(WSVN) - Making people aware of the horrors of human trafficking is a mission for one Broward man. To call attention to the problem, Roger DeHart walked more than 1,000 miles from Fort Lauderdale to the nation’s capital. 7’s Brandon Beyer has more on how he stepped up to shed light on a serious problem.
His first steps started with fanfare. Roger DeHart left the Broward County courthouse last March on the journey of a lifetime.
Roger DeHart, walked to Washington, D.C.: I did a total of 1,025 miles, I believe.”
He walked all the way from Fort Lauderdale to the nation’s capital to let people know human trafficking is real and a threat to our children.
Roger DeHart: “What first got my attention: when I found out South Florida was like number three in the country when it came to human trafficking.”
As a Broward court bailiff, Roger met victims and survivors — like Lina Thompson, who was trafficked in her teens.
Lina Thompson: “The life I was having at that time was living hell. All we need is the community to believe in us and to get involved with it, because it’s a problem.”
Lina’s story inspired him to make the long, grueling walk.
Roger DeHart: “To see how she was so open about her life and what she had gone through, I felt that I had no choice.”
And so he walked through Florida along U.S. 1, averaging about 22 miles a day.
Roger DeHart: “Once I saw the ‘Welcome to Georgia sign,’ I felt like, ‘OK, this is gonna work. I’m going to make this.'”
In good weather and bad, Roger spread the word. People followed his journey on Facebook, watching him walk through five states.
As he walked, he inspired others to get involved as well.
Lady, Myrtle Beach: “Hi, Roger, this is for you to bring awareness to the cause!”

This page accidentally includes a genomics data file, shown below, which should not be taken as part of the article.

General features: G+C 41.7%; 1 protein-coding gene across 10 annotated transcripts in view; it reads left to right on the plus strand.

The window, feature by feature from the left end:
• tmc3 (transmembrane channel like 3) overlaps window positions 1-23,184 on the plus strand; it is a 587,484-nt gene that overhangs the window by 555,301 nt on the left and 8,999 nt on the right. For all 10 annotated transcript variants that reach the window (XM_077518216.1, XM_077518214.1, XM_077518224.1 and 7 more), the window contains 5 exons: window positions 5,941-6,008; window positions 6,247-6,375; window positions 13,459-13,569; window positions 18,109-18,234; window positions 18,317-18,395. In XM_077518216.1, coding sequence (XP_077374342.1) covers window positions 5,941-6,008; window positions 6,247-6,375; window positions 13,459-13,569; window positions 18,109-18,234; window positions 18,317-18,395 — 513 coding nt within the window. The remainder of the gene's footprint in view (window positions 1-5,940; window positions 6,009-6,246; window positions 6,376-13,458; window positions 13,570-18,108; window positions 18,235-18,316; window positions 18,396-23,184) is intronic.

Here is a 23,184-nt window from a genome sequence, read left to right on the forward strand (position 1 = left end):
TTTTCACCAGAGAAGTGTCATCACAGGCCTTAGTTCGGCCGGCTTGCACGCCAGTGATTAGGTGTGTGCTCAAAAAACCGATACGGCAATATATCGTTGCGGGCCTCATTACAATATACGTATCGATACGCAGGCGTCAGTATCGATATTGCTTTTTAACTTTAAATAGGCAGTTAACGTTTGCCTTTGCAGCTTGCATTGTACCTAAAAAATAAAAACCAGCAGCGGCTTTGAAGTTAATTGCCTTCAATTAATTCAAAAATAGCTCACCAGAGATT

When each day’s walk was done, Roger stayed in hotels or with new friends he made along the way.
Jim, retired police officer: “What’s up, Rog?”
He met Jim, a retired police officer who shadowed him all the way to D.C.
Roger DeHart: “He took ownership from South Carolina on that I wouldn’t be by myself.”
Roger walked through the Carolinas and into the hills of Virginia — sometimes with police escorts, sometimes alone with cars whizzing close by. In almost every town, he got hugs and support from all kinds of people.
Roger DeHart: “I was overwhelmed with generosity and compassion and hospitality.”
And finally, on Day 50, he arrived at the nation’s capital.
Family and friends, including Lina, were there to celebrate.
Lina Thompson: “For me, it was a honor to be there and meet him in the end of his walk. It was just great.”
From beginning to end, it’s a journey he’ll never forget.
Roger DeHart: “I don’t think I still grasp the impact of all. It was so much, and it’s going to remain with me for the rest of my life.”
He says he’ll continue to stay involved, giving a voice to victims of human trafficking who can’t speak for themselves.
Roger says that next year, he hopes to put away his sneakers and charter a bus to travel the Southeast, holding rallies at high schools and college campuses — all to help educate young people about the dangers of human trafficking.
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